Trump says ‘many’ border crossers use children for ‘their own sinister purposes’

President Trump accused migrant parents who cross the U.S.-Mexico border with their sons and daughters of using these children to further “their own sinister purposes.”

On Sunday morning, Trump turned to Twitter to defend his administration’s much-maligned policy of separating children from their parents at the border. He said there should be consequences whenever someone enters the United States without going through the proper channels — regardless of whether he or she has a child.

President Trump speaks to reporters on the South Lawn before boarding Marine One and departing the White House. (Photo: Al Drago/Getty Images)

Trump then claimed the United States has the “dumbest” and “worst” immigration laws in the world. He encouraged the American people to vote for Republican candidates in the upcoming midterms so that Congress can amend these laws.


He also threatened to shut down the government unless Congress passes border-security legislation that includes building a wall separating the U.S.-Mexico border.


An hour earlier, Trump shared a quote from Thomas Homan, the former director of the Immigration and Customs Enforcement (ICE), which was responsible for carrying out the administration’s policies. On Fox News’ “Watters’ World,” Homan said, “There’s been nobody that has done more for border security and public safety than President Trump. And I’ve worked for six presidents — I respect them all — but nobody has done more than this administration and President Trump. That’s just a stone-cold fact.”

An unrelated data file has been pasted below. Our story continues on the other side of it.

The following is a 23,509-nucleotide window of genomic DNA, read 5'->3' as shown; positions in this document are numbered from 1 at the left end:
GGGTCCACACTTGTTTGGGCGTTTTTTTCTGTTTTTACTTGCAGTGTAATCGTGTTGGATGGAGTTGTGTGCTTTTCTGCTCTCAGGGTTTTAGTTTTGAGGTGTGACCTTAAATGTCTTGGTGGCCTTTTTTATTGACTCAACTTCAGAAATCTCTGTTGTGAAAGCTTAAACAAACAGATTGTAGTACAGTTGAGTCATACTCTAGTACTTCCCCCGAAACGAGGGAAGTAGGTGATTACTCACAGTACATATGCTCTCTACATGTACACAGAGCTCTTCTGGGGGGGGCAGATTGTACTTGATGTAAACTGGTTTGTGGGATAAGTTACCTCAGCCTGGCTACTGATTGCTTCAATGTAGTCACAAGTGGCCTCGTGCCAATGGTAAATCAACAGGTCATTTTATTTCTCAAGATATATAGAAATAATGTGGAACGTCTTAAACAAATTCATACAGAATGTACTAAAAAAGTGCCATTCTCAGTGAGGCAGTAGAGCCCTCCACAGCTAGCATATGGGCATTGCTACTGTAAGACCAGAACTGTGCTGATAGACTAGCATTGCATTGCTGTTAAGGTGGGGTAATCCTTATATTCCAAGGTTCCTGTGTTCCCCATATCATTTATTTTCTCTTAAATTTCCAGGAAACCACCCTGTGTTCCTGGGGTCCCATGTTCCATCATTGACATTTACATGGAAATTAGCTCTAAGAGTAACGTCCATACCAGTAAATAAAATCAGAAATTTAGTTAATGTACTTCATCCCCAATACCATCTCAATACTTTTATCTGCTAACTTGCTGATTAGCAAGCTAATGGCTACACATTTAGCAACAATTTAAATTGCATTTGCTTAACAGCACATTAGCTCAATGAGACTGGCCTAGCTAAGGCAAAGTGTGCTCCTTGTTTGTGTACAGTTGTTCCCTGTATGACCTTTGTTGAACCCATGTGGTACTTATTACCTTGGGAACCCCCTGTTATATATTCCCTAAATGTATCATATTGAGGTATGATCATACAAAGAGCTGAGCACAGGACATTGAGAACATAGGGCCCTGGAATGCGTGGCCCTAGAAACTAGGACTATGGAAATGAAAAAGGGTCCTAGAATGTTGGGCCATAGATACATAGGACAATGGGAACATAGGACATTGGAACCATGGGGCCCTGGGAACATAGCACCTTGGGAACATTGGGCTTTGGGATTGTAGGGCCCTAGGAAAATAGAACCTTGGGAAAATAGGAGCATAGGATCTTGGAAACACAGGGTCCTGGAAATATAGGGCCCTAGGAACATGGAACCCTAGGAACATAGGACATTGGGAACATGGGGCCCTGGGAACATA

Trump’s rhetoric and policy proposals surrounding immigration and the U.S.-Mexico border have been controversial ever since he announced his presidential campaign in June 2015.

Last year, he warned he would end former President Barack Obama’s Deferred Action for Childhood Arrivals (DACA) program, which gave temporary legal status to the children of undocumented immigrants.

But the administration’s policy of referring all instances of illegal entry for criminal prosecution, which was announced by Attorney General Jeff Sessions in April, has resulted in thousands of families being separated at the border.

The separations resulted in waves of compassion for the immigrants and condemnation for Trump — even from his steadfast supporters. The Trump administration repeatedly attempted to shift the blame to the Democrats for its own policy and falsely claimed it had no choice but to separate the families.

On June 20, Trump signed an executive order halting his administration’s policy, but there are still many questions about how the remaining hundreds of children will be reunited with their parents.

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